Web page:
Just about every driver on the road is aware that a DUI is a pretty bad thing and can have a fallout that lasts a long, long time, including a restricted drivers license, court visits, and more. But there's a side to getting a DUI that most people don't even realize until it's on them: finances. A DUI doesn't go on your credit score, but it most certainly will have an impact on your finances.
Often, people charged with a serious crime are offered plea bargains. Plea bargains allow the state to secure a conviction without the expense and time of a trial and allow defendants to accept a sentence that's often far less than what they might face if the do go through a trial. Often, charges are reduced to something less severe in order to facilitate the deal. However, a plea bargain isn't over until the judge okays it, and you can ruin your own deal.
One of the most critical concepts in the field of criminal law is the prohibition against double jeopardy. This crucial idea, however, is not always well understood by the public. It you are ever faced with a situation where criminal charges have been brought against you, being familiar with this idea could potentially be important. This article takes a closer look at this vital legal concept.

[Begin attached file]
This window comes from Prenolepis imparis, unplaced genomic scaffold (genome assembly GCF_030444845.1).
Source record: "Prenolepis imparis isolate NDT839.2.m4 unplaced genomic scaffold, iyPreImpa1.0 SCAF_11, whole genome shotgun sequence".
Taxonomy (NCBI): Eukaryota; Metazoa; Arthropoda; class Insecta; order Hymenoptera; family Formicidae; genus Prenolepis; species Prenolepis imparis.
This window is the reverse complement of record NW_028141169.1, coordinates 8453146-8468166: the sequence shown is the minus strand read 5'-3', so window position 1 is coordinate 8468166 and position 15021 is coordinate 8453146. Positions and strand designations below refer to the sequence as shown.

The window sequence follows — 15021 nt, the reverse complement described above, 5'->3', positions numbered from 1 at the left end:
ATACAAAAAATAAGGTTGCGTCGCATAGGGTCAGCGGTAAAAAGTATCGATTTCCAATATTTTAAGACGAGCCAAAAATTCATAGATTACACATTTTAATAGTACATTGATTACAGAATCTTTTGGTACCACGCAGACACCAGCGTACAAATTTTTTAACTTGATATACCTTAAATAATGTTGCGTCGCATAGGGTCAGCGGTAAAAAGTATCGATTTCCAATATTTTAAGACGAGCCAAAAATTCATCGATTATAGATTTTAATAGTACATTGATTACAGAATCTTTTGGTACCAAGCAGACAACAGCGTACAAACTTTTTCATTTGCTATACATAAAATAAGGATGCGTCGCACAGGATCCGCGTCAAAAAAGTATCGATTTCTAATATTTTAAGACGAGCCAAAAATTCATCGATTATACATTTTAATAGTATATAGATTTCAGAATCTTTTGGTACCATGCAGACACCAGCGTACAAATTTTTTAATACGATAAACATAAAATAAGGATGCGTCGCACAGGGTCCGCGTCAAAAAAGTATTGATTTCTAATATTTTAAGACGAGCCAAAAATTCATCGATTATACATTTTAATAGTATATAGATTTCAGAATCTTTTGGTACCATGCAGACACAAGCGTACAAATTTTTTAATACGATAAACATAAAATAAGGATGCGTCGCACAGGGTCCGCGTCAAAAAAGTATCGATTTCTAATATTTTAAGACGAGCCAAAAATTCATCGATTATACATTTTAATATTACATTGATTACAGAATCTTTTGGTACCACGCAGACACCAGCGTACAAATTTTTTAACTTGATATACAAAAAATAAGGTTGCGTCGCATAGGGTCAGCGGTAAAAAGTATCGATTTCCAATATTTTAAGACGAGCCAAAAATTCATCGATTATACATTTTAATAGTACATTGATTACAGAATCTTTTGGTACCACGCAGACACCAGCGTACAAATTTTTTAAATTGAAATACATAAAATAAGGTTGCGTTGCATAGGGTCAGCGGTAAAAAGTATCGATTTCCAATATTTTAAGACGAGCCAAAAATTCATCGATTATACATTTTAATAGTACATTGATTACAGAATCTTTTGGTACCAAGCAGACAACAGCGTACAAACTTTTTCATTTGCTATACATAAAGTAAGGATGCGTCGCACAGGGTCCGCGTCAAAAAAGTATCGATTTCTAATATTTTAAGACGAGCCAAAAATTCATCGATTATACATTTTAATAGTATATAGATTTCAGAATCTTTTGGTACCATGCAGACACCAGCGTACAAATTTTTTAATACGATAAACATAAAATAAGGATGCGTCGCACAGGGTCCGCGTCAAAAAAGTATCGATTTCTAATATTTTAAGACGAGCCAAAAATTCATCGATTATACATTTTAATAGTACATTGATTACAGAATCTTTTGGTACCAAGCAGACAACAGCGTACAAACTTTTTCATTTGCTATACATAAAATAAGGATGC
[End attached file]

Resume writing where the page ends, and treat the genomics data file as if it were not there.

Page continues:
How It Works
Double jeopardy means that the government may not prosecute you twice for a specific criminal act.
While it seems incredulous that anyone would get into a car accident on purpose, you should know that some people out there are doing just that for making money off you or your insurance company. Learning ways you can get out of being responsible for an accident you suspect is a scam is an important part of being a defensive driver. Many scammers target older drivers because they find it easier to intimidate and frighten them.